13. 13. Reality: Policies <ul><li>51% of the policies have not been updated to specifically address Web 2.0 applications. </li></ul><ul><ul><li>Districts often continue to use existing policies until a problem arises, at which time a formal policy may be considered and/or adopted. </li></ul></ul><ul><li>94% of school districts require students and/or parents to sign an acceptable use policy (AUP) prior to using school Internet. </li></ul>
  14. 14. Reality: Filtering <ul><li>Nearly every school district in the U.S. has an Internet filtering system. </li></ul><ul><ul><li>60% say Web 2.0 use is guided by filtering student access </li></ul></ul><ul><ul><li>55% say Web filtering system more restrictive than the required by) U.S. federal law. </li></ul></ul><ul><li>Effectiveness of Filtering </li></ul><ul><ul><li>67% say filtering is very effective, but things slip through </li></ul></ul><ul><ul><li>13% say the best we can find, but students find ways around it </li></ul></ul><ul><ul><li>12% filtering system is too strict it often impedes instruction </li></ul></ul><ul><ul><li>8% say virtually 100% effectively </li></ul></ul>
  15. 15. Finding 5 While curriculum directors report low levels of general use of Web 2.0, they describe significant opportunities in curricula and teaching materials.
  16. 16. Promise: Teaching & Learning <ul><li>Over 75% of superintendents and curriculum directors agree Web 2.0 holds potential value for teaching and learning. </li></ul><ul><li>More positive about the potential of Web 2.0 for high schools and middle schools rather than elementary schools. </li></ul>
  17. 17. Reality: Teaching <ul><li>56% reported that Web 2.0 applications have not yet been integrated within the curriculum. </li></ul><ul><ul><li>48% said some use in teaching and learning was present </li></ul></ul>
  18. 18. Finding 6 The use of these tools in American classrooms remains the province of individual pioneering classrooms. Web 2.0 is outpacing the capacity of K-12 education to innovate.
  19. 19. Reality: District Leadership <ul><li>Majority of district administrators accepted high responsibility for: </li></ul><ul><ul><li>modeling appropriate Web 2.0 use and social interactions </li></ul></ul><ul><ul><li>teaching Web 2.0 safety </li></ul></ul><ul><ul><li>preparing students to be effective and ethical Web 2.0 users </li></ul></ul><ul><ul><li>educating parents about Web 2.0. </li></ul></ul><ul><li>However, district administrators took only moderate responsibility for restructuring schools to leverage Web 2.0 </li></ul>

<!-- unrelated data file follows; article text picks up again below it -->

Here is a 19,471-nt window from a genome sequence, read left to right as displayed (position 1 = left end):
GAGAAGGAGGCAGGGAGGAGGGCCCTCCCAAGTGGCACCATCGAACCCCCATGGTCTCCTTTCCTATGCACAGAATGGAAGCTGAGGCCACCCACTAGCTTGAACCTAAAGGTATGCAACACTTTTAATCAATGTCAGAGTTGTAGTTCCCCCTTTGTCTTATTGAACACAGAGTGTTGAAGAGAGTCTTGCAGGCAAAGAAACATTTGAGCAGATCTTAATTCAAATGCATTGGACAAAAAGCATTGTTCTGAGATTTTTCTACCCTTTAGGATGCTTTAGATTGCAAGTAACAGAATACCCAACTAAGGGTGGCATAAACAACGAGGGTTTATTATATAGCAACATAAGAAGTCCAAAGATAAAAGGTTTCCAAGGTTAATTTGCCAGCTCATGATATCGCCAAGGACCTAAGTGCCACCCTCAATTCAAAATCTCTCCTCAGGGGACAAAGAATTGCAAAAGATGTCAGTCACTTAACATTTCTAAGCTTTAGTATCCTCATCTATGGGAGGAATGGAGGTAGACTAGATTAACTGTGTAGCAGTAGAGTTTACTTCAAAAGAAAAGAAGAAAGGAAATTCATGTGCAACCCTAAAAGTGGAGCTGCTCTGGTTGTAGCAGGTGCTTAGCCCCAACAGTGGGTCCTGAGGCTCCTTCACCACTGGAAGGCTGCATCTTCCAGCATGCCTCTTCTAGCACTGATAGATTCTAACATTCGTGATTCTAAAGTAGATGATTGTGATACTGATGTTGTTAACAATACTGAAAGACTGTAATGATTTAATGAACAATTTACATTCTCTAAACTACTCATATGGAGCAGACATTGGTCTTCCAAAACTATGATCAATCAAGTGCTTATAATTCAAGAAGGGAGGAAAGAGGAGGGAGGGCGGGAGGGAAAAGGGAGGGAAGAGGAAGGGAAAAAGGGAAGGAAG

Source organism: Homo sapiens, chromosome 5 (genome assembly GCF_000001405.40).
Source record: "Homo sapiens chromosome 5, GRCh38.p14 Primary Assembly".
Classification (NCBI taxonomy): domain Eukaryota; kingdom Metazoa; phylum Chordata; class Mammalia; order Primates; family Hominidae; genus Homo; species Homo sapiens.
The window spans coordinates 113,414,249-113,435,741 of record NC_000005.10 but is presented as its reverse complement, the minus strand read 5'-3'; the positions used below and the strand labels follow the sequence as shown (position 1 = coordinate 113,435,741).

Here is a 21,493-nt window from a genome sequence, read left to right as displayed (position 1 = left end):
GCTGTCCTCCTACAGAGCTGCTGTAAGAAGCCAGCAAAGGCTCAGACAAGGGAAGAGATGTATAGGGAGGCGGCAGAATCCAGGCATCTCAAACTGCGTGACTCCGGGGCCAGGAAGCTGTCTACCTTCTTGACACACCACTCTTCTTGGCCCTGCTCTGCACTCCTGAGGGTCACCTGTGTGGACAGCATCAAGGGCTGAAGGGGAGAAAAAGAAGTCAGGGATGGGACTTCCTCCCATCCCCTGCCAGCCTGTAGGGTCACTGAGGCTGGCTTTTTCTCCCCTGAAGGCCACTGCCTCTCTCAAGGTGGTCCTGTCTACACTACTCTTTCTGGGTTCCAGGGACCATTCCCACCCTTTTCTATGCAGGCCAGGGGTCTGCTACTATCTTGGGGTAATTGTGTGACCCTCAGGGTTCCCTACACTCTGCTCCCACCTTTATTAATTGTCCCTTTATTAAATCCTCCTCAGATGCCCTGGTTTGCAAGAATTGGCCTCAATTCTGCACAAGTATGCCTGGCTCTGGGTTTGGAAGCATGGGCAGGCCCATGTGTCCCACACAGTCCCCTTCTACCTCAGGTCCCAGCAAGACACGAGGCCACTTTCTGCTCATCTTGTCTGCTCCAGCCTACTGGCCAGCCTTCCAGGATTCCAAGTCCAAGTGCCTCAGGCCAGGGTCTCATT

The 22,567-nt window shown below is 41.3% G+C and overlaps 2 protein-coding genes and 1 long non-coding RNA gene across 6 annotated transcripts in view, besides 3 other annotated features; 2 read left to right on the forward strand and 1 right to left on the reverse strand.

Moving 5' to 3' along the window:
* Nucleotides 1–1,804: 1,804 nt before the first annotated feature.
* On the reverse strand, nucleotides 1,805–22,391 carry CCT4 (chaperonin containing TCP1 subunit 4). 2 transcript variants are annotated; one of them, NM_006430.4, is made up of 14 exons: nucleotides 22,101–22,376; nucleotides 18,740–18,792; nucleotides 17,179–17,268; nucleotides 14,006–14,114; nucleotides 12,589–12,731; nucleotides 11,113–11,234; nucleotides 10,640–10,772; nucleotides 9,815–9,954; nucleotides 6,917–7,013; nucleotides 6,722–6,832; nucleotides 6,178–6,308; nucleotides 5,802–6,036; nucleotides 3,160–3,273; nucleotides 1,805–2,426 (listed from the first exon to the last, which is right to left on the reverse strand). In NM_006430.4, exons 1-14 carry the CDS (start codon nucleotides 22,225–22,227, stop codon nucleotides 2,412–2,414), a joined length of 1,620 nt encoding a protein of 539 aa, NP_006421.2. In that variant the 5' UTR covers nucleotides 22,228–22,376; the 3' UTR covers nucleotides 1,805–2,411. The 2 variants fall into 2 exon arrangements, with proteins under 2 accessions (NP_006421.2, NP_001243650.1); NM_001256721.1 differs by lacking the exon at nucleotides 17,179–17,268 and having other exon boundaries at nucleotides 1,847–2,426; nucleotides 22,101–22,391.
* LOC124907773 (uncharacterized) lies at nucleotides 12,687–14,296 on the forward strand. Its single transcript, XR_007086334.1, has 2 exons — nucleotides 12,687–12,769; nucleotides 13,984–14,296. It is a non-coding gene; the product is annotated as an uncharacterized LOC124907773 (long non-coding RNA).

20. 20. Reality: Not experienced users Percentage of Superintendents indicating the highest level of use he/she makes of specific Web 2.0 applications n=777 Superintendents
  21. 21. Reality: Barriers to Use <ul><li>School district are more focused on the challenges of Web 2.0 than on restructuring to leverage Web 2.0 for learning. </li></ul><ul><li>Many district administrators said that educators in their districts were not sufficiently familiar with Web 2.0 to understand it fully, much less ready to redesign schooling. </li></ul>
  22. 22. In Summary <ul><li>District administrators see the educational significance of Web 2.0 of </li></ul><ul><li>They see the promise of Web 2.0 to energize learning and equip students with the skills they will need in life. </li></ul><ul><li>Yet, the reality is that schools are struggling with the how to make effective use of Web 2.0 as a vital element of the learning environment. </li></ul>
  23. 23. Contacts <ul><li>James Bosco , Principal Investigator </li></ul><ul><li>(269) 387-4616 </li></ul><ul><li>[email_address] </li></ul><ul><li>Keith Krueger , CEO, CoSN </li></ul><ul><li>[email_address] </li></ul>